Friday, March 10, 2017

Conscientious objection, ethical problems in clinical research in public health emergencies, problems with ethics guidelines and other stuff

I know I know, I have not posted much since September last year. It's been an unusually busy time, professionally, so I must beg for your understanding that this blog has taken a backseat to other projects. I mostly want to alert you here to content I have published or that I have forthcoming. as well as the odd project that's going forward.

Let's start then with a heads-up on publications! I have done a lot of work on the issue of conscientious objection, mostly because I feared (I was right) it would be one of the tools in the armament of those determined to subvert the Canadian Supreme Court decision that decriminalised assisted dying. We have since discovered that buildings (hospitals) think they have conscience rights, even conscience rights that weigh heavier than the conscience rights of the doctors and other health care professionals working in them. Naturally, I am referring to Canada's legions of Catholic hospitals. Then there are health care professionals who think that saying 'I object on grounds of conscience' to the delivery of professional services that they are monopoly providers of, should kinda trigger all-out societal accommodation efforts, patients rights to service delivery be damned. I think both the hospitals as well as those doctors got it badly wrong, and I published a few papers designed to show why that is so.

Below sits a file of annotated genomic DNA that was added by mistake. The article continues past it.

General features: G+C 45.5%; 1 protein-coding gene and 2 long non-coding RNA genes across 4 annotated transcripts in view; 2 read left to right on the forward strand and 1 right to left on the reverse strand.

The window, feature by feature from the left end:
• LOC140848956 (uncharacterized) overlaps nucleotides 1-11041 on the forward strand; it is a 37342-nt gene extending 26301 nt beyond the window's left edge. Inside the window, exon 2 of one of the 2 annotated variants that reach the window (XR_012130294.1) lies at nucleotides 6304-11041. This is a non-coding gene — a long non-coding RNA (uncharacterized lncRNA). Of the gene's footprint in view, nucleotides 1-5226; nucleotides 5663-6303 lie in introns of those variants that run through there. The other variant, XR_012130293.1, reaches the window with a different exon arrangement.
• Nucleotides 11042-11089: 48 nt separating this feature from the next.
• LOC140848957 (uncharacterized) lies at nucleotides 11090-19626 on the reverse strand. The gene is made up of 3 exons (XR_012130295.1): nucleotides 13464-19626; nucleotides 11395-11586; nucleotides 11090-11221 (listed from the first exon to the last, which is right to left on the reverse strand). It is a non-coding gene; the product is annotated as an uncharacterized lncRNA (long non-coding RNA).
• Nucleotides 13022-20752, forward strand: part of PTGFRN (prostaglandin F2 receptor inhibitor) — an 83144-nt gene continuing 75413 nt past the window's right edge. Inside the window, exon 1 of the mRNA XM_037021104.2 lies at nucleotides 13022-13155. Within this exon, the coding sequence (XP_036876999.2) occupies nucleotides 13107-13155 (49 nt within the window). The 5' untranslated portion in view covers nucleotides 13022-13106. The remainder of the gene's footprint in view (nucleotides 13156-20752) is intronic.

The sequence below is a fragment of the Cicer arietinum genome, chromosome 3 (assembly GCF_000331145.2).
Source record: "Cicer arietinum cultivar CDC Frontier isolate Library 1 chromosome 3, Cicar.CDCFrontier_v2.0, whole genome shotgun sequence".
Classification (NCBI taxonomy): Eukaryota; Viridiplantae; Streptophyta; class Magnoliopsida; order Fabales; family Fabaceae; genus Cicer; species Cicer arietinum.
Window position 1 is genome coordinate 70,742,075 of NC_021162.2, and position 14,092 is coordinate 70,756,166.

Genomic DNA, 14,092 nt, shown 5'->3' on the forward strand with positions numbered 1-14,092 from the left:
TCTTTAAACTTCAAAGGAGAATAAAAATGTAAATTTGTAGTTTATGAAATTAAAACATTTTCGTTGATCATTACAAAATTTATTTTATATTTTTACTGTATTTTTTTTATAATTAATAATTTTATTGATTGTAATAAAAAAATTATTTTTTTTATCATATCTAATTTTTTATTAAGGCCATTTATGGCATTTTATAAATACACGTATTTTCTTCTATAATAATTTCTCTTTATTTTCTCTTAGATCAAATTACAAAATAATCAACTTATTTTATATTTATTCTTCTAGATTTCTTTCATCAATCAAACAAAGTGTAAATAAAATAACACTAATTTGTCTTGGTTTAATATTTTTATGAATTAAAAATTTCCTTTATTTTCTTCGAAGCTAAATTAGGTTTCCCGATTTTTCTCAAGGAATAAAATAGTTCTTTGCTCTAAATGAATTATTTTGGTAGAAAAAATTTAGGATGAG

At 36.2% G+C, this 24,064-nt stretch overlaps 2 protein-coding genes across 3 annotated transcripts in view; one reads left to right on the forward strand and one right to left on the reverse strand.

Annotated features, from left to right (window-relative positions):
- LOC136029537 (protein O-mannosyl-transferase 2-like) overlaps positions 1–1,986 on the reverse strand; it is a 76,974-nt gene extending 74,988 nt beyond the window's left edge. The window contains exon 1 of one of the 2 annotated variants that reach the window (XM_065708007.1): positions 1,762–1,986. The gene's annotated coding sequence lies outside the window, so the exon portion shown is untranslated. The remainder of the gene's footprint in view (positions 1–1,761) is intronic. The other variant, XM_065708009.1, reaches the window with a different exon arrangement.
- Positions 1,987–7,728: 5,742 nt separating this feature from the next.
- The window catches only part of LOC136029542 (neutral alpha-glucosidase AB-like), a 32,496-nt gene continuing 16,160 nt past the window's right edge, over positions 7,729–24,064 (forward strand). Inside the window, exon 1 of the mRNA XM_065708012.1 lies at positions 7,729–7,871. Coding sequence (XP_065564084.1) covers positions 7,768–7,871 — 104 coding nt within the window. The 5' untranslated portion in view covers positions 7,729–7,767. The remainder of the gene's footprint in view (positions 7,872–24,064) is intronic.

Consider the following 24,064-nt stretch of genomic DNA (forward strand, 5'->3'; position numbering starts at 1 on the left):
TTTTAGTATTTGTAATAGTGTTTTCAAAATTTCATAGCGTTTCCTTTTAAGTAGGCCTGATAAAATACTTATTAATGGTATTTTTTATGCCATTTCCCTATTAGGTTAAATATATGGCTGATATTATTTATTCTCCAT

Here's a paper in the Journal of Clinical Ethics, another one in the Journal of medical ethics, one in Bioethics [Open Access], a reply to various critics in the Journal of medical ethics and an Editorial in Bioethics, all on the conscientious objection issue.

I have also written a few other Editorials, on the ethics of access to unregistered medical interventions during infectious disease outbreaks, on baby boomers and assisted dying, and on the seemingly vacuous rhetoric of 'dignity' and 'vulnerability' that is liberally deployed in UNESCO's bioethics documents.

There are a few other papers in the production pipeline, one on treatment resistant depression and assisted dying is currently under review, and a piece on catastrophically ill patients right to access unregistered medical interventions, forthcoming in the Journal of Law, Medicine and Ethics.

I am currently busy organising an international workshop to be held at this lovely location in mid August, on recent revisions of the World Medical Associations Declaration of Helsinki and the Council for International Organisations of Medical Sciences research ethics guidelines. My own take on the CIOMS document was published in the Indian Journal of Medical Ethics.

Last week, in London, I spent a day with Ruth Chadwick, the other Editor of Bioethics, and our Editors at Wiley, to discuss how we will develop the journal to make it even more successful. Stay tuned for developments on that frontier. Oh, Ruth and I are also close to completing a new bioethics textbook that we are writing jointly. It's years late, which is probably inevitable when you have your plate full with research, teaching and other stuff, but we're close to completion of that project!

I also delivered on the teaching frontiers, creating a new first-year bioethics course for Queen's undergraduates. I have not taught undergraduates for oodles of years, so that was quite an experience. The teaching evaluations suggest that folks enjoyed it. But then, I would say that, wouldn't I?

Last but not least, in the end of March Ruth and I will be off to China to participate in a bioethics conference.

And that's a wrap.

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